Millie Tran   There is no magic — you’ve got this

Carolina Guerrero   Spanish-language audio blows up

Rachel Glickhouse   Newsrooms will prioritize audience needs

Pia Frey   You can’t solve a crisis without treating it as a crisis

Brian Moritz   The subscription-pocalypse is about to hit

Ariel Zirulnick   Participation gets professional

Jonathan Stray   More algorithmic accountability reporting, and a lot of it will be meh

Tyler Fisher   This is journalism’s do-or-die moment

Amy King   We should listen to the kids (especially on Instagram)

Gabriel Snyder   Journalism doesn’t fit well in a funnel

Cory Bergman   Journalism as a technology service

Dan Shanoff   Bet on sports gambling

Claire Wardle   Forget deepfakes: Misinformation is showing up in our most personal online spaces

Elizabeth Dunbar   Local reporters reflect on what’s not important

Cătălina Albeanu   Being responsible for what we don’t know

Sarah Stonbely   Mapping the local news ecosystem — with scale but detail

Sue Robinson   Reporters go on the offensive

Rubina Madan Fillion   Fighting the reality of deepfakes

Kate Myers   Journalism continues to be bad for democracy

Marie Shanahan   Newsrooms take the comments sections back from platforms

Darryl Holliday   Let’s talk about power (yours)

Laura E. Davis   More access, but not that kind

Craig Newmark   The end of “loudspeakers for liars”

Elizabeth Bramson-Boudreau   A more sincere definition of “community”

Knight Foundation   A year of local collaboration

Jennifer Dargan   You don’t build diversity through one-off training sessions

Christa Scharfenberg and Vickie Baranetsky   The year of the lawsuit

Andrew Ramsammy   The great re-pivot to audio

Simon Rogers   Data journalism becomes a global field

Francesco Marconi   The year of iterative journalism

Heather Bryant   We are responsible for how we use our power

Julie Posetti   The year of the fight back

Alexandra Svokos   Good luck convincing us millennials to pay

Ben Smith   The pendulum starts to swing back

Jenée Desmond-Harris   It finally sinks in that some people aren’t white

Mike Caulfield   Ditch the media literacy cynicism and get to work

Kjerstin Thorson   Time to get mad about information inequality (again)

M. Scott Havens   Time to swing for the fences

Nathalie Malinarich   Video — yes, video

Rasmus Kleis Nielsen   A long, slow slog, with no one coming to the rescue

Raney Aronson-Rath   We learn “digital” doesn’t have to mean “short”

Nicholas Jackson   More transparency around newsroom decisions

Steve Grove   A reckoning for tech’s work with news

Shalabh Upadhyay   A culture clash on India’s growing Internet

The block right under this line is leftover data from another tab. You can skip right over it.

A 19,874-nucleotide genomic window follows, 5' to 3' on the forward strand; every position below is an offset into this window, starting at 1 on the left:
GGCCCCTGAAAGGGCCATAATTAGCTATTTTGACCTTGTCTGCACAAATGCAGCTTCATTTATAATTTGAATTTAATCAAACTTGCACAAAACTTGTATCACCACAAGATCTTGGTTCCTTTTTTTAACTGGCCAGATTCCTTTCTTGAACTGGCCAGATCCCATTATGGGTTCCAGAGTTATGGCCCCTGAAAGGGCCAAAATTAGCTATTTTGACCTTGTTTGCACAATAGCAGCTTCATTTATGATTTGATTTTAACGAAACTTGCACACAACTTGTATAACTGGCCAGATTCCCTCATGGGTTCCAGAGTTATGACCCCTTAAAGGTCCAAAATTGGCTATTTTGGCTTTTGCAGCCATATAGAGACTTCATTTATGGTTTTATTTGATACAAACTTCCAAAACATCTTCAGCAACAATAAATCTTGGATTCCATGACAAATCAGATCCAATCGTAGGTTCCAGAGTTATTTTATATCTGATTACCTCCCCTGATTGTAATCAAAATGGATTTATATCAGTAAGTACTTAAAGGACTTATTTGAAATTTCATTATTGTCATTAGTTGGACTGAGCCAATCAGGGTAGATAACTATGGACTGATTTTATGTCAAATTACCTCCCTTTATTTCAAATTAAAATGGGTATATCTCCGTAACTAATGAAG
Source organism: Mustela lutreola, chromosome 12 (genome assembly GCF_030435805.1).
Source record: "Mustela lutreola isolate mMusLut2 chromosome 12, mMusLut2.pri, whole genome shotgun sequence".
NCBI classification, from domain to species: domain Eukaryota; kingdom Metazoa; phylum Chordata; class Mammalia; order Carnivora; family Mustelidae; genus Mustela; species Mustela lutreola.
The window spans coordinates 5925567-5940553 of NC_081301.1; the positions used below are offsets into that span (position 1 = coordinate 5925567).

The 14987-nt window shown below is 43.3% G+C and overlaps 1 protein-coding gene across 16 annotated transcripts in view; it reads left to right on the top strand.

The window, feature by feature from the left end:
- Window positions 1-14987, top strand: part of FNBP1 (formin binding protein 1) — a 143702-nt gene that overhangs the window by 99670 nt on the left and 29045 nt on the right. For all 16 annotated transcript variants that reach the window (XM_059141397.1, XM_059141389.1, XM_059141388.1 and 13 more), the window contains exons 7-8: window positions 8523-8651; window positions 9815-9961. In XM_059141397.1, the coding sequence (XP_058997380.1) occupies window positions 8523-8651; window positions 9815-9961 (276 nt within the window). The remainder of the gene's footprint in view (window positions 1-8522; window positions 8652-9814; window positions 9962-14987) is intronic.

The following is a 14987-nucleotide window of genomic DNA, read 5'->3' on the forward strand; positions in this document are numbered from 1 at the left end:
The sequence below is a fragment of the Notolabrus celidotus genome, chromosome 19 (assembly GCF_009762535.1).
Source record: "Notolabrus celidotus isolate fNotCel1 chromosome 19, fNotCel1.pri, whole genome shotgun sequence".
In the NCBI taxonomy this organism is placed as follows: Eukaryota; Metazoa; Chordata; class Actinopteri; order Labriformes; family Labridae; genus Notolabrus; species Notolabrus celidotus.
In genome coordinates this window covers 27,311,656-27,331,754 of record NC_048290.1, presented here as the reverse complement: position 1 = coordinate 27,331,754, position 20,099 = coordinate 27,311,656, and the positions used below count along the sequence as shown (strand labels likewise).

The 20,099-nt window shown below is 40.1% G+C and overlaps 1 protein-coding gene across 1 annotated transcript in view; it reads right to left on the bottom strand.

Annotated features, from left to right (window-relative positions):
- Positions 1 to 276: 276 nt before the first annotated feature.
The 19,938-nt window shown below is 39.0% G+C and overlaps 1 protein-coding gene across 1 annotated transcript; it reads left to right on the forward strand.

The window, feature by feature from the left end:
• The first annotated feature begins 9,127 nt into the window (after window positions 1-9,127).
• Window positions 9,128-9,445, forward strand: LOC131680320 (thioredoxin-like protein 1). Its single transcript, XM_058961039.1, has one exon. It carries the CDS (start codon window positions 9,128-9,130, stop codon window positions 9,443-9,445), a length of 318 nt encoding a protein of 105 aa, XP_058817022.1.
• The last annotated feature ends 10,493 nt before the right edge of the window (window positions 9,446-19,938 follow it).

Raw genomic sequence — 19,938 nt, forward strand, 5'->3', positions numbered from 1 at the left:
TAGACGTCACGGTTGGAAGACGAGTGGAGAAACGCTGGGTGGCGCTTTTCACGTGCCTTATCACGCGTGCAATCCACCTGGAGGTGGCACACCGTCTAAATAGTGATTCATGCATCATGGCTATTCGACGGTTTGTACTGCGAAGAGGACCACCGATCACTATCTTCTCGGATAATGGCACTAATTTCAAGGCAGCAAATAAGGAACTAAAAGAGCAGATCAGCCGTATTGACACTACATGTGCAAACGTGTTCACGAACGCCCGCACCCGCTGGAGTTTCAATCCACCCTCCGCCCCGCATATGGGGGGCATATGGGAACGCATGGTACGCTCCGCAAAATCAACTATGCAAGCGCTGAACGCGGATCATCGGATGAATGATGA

Ståle Grut   A new dawn for 3D tech in journalism

Kawandeep Virdee   Media wants to take care of you

Seth C. Lewis   The gap between journalism and research is too wide

Hearken   Pivot to people

Masuma Ahuja   Make foreign coverage less foreign

Bill Grueskin   Toward a symphony model for local news

Glyn Mottershead and Martin Chorley   When a tech company pulls the plug on your story

Geetika Rudra   The year of actionable (local) journalism

Justin Kosslyn   Text hits a tipping point

Sue Cross   Return of the water cooler

Renan Borelli   Developing loyalty means developing your talent

Talia Stroud   Engaging people across lines of difference

Adam B. Ellick   Video forensic reporting goes mainstream — and local

Kevin Douglas Grant   A year to embrace journalism as public service

Linda Solomon Wood   The year of the climate reporter

Michael Grant   More newsrooms experiment their way to success

Jesse Holcomb   We’ll get better at making the case for local journalism

Dave Burdick   Seeing our blind spots

Mandy Jenkins   Fight the urge to run away from social media

Logan Molyneux   Seeing social media for what it is

Matthew Pressman   The battle over objectivity intensifies

Joe Amditis   Give the audience a seat at the table

Meredith Artley   Huge demand for…anything but politics

Winny de Jong   Data journalism goes undercover

Taylor Lorenz   Personal branding is more powerful than ever

Shannon McGregor   More bogus embedded tweets in our stories

Jim Friedlich   Meet Citizen Kane 2.0

Rachel Davis Mersey   Local news goes minimalist

Ruth Palmer and Benjamin Toff   From news fatigue to news avoidance

Eric Nuzum   The year of the DIY podcast network

Almar Latour   Reported facts, weaponized in service of action

Umbreen Bhatti   The story doesn’t end for the people we quote

Renée Kaplan   Our future could lie within our own organizations

Heba Aly   The rise of international nonprofit news

Manoush Zomorodi   Tech will do for information overload what it did for mindfulness

Elizabeth Jensen   Going where the Acela can’t take you

Mike Rispoli and Craig Aaron   Government funds local news — and that’s a good thing

Peter Cunliffe-Jones   The focus of misinformation debates shifts south

Kyra Darnton   A shift to depth in video

Cindy Royal   For journalism curriculum to change, its faculty needs disruption

Julia Rubin   Meeting people where they are

Rishad Patel   A design system for responsible publishing

Jeff Chin   We detox from Chartbeat

Josh Schwartz   A pullback from platforms and a focus on product